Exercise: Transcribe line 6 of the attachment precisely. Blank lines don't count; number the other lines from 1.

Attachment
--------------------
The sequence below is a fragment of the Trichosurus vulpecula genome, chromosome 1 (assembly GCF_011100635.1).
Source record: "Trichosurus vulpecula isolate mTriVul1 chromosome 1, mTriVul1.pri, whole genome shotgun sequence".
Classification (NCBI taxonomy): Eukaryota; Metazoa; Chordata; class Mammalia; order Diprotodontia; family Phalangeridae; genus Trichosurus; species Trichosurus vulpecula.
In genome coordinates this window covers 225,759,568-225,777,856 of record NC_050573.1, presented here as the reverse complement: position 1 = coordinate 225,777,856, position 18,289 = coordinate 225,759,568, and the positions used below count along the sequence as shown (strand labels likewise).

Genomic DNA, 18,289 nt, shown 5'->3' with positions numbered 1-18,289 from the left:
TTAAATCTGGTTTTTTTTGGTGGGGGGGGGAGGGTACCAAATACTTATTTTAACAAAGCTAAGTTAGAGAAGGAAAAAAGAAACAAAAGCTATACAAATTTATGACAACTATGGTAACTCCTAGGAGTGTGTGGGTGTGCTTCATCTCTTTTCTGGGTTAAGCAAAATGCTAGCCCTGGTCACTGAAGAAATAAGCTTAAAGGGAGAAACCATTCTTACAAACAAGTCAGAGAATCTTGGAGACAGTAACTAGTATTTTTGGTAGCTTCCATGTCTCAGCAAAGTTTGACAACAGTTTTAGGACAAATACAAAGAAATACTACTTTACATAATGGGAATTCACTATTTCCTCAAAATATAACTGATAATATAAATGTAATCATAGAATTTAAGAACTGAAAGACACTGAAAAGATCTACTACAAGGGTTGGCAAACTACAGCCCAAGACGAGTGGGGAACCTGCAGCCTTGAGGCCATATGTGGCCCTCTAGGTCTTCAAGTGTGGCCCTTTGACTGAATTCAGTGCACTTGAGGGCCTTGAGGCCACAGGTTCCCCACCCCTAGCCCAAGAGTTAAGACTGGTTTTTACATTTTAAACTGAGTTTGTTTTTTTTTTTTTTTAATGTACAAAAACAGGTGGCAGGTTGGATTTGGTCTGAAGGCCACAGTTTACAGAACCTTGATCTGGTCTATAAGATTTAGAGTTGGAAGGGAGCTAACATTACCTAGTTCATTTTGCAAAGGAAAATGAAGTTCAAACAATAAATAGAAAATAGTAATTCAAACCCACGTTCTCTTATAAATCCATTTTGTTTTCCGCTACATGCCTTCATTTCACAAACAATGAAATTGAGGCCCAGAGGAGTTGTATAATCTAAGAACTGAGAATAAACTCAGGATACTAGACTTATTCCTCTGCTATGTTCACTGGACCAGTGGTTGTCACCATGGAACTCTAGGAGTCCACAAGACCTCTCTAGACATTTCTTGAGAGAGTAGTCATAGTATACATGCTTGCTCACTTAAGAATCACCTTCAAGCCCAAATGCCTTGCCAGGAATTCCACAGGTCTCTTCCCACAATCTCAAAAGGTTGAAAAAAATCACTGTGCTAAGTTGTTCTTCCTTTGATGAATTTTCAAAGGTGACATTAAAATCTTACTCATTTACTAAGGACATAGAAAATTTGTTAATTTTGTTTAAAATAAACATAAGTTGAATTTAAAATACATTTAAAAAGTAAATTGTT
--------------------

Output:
TTAAATCTGGTTTTTTTTGGTGGGGGGGGGAGGGTACCAAATACTTATTTTAACAAAGCTAAGTTAGAGAAGGAAAAAAGAAACAAAAGCTATACAAATTTATGACAACTATGGTAACTCCTAGGAGTGTGTGGGTGTGCTTCATCTCTTTTCTGGGTTAAGCAAAATGCTAGCCCTGGTCACTGAAGAAATAAGCTTAAAGGGAGAAACCATTCTTACAAACAAGTCAGAGAATCTTGGAGACAGTAACTAGTATTTTTGGTAGCTTCCATGTCTCAGCAAAGTTTGACAACAGTTTTAGGACAAATACAAAGAAATACTACTTTACATAATGGGAATTCACTATTTCCTCAAAATATAACTGATAATATAAATGTAATCATAGAATTTAAGAACTGAAAGACACTGAAAAGATCTACTACAAGGGTTGGCAAACTACAGCCCAAGACGAGTGGGGAACCTGCAGCCTTGAGGCCATATGTGGCCCTCTAGGTCTTCAAGTGTGGCCCTTTGACTGAATTCAGTGCACTTGAGGGCCTTGAGGCCACAGGTTCCCCACCCCTAGCCCAAGAGTTAAGACTGGTTTTTACATTTTAAACTGAGTTTGTTTTTTTTTTTTTTTAATGTACAAAAACAGGTGGCAGGTTGGATTTGGTCTGAAGGCCACAGTTTACAGAACCTTGATCTGGTCTATAAGATTTAGAGTTGGAAGGGAGCTAACATTACCTAGTTCATTTTGCAAAGGAAAATGAAGTTCAAACAATAAATAGAAAATAGTAATTCAAACCCACGTTCTCTTATAAATCCATTTTGTTTTCCGCTACATGCCTTCATTTCACAAACAATGAAATTGAGGCCCAGAGGAGTTGTATAATCTAAGAACTGAGAATAAACTCAGGATACTAGACTTATTCCTCTGCTATGTTCACTGGACCAGTGGTTGTCACCATGGAACTCTAGGAGTCCACAAGACCTCTCTAGACATTTCTTGAGAGAGTAGTCATAGTATACATGCTTGCTCACTTAAGAATCACCTTCAAGCCCAAATGCCTTGCCAGGAATTCCACAGGTCTCTTCCCACAATCTCAAAAGGTTGAAAAAAATCACTGTGCTAAGTTGTTCTTCCTTTGATGAATTTTCAAAGGTGACATTAAAATCTTACTCATTTACTAAGGACATAGAAAATTTGTTAATTTTGTTTAAAATAAACATAAGTTGAATTTAAAATACATTTAAAAAGTAAATTGTT